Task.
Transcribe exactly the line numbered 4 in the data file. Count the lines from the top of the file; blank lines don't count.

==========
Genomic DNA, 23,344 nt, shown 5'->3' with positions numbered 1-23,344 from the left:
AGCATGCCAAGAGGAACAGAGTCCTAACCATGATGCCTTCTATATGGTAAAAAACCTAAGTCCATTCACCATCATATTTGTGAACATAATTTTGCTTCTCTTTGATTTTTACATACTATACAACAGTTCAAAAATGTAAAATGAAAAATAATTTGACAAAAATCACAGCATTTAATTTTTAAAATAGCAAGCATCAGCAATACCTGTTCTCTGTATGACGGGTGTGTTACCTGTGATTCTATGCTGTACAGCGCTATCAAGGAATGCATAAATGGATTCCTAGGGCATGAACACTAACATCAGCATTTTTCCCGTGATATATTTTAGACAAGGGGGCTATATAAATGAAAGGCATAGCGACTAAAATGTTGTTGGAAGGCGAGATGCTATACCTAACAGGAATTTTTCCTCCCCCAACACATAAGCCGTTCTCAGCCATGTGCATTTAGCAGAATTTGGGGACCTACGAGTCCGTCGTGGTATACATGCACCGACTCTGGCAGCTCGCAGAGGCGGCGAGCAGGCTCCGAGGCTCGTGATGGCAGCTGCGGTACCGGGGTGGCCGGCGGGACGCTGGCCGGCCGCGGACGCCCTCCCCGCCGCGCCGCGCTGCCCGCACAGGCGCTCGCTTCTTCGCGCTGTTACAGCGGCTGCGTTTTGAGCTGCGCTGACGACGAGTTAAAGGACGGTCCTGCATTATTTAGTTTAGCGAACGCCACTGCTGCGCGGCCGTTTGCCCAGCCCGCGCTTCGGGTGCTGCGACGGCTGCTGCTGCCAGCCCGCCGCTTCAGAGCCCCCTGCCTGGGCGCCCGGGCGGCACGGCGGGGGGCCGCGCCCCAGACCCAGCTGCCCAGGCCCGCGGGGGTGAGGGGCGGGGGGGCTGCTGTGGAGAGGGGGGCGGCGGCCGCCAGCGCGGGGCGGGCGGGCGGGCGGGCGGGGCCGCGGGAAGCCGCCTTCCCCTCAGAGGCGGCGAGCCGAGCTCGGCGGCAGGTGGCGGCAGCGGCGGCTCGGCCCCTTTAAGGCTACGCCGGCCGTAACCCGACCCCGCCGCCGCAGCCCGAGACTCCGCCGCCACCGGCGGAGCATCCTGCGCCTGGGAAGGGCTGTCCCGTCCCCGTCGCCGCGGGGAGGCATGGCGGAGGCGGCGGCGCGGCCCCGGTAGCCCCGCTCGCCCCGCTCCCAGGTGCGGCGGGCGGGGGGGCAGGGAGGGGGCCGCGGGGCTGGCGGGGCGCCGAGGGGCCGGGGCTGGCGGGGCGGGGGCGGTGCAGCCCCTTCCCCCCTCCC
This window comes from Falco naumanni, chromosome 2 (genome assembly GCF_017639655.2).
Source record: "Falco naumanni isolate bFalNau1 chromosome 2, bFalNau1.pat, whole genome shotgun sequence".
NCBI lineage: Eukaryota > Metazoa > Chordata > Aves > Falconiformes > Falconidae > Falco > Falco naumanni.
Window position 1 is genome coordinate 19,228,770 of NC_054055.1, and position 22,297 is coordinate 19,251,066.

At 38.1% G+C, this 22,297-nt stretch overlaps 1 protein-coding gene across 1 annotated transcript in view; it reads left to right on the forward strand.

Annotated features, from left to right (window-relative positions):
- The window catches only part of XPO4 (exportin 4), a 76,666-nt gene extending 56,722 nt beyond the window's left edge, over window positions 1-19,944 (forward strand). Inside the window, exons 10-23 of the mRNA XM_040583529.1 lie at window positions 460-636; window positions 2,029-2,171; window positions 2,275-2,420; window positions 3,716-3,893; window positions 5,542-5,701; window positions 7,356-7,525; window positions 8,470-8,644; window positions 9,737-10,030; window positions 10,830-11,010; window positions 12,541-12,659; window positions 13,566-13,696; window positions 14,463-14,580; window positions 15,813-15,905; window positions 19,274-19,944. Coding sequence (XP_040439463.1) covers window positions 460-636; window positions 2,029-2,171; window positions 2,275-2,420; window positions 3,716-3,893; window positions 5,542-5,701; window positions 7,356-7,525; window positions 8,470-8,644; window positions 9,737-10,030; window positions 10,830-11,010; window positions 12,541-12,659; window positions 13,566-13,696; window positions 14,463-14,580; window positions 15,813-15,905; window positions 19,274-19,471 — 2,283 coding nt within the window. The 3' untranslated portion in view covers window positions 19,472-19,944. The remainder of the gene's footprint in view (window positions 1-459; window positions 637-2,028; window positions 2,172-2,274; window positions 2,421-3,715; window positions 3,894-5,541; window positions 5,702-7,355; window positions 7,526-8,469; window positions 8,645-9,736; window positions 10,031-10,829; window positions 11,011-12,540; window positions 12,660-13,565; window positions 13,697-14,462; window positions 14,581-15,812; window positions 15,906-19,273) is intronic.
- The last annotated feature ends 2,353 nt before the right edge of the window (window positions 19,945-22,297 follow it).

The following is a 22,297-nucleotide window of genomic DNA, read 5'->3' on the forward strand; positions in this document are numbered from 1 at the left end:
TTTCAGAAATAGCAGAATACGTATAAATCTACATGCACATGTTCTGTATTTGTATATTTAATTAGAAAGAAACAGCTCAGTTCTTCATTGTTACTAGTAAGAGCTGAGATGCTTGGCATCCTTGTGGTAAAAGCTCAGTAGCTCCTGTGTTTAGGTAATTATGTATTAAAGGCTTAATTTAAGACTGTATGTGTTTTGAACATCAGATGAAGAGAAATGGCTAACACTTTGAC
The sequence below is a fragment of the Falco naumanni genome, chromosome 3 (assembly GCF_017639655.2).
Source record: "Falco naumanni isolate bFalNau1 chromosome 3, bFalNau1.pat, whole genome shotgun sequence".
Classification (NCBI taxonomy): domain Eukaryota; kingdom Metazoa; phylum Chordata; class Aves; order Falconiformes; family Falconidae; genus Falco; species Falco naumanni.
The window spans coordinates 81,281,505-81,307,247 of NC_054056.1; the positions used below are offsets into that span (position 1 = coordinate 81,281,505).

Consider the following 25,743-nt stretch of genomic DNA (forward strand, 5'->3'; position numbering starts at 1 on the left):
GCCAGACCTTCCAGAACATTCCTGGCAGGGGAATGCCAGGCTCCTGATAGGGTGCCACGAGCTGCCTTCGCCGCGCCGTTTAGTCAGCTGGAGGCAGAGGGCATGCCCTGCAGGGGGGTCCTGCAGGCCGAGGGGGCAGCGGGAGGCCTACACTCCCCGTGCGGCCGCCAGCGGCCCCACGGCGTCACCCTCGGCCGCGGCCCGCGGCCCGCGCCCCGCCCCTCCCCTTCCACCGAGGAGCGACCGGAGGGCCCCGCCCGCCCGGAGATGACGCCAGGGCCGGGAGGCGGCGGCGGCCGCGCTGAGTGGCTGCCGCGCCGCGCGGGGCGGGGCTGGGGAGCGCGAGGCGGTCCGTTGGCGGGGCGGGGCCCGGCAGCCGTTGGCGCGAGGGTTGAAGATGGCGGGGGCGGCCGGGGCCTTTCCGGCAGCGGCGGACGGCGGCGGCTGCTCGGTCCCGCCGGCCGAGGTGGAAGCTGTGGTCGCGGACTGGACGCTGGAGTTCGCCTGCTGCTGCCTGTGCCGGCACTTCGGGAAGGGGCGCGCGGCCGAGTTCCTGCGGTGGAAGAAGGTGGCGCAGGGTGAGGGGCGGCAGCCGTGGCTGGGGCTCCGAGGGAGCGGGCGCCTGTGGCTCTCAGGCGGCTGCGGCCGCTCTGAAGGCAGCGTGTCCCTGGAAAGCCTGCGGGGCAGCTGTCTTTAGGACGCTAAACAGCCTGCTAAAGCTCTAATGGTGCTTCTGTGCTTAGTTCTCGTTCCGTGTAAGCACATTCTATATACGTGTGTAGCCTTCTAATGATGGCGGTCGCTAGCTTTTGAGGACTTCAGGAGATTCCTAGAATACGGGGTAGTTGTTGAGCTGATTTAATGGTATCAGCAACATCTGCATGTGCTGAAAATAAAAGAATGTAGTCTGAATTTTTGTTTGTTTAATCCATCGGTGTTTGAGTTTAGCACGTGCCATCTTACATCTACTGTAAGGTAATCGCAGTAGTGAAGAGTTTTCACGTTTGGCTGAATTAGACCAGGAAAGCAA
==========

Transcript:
Source record: "Falco naumanni isolate bFalNau1 chromosome 2, bFalNau1.pat, whole genome shotgun sequence".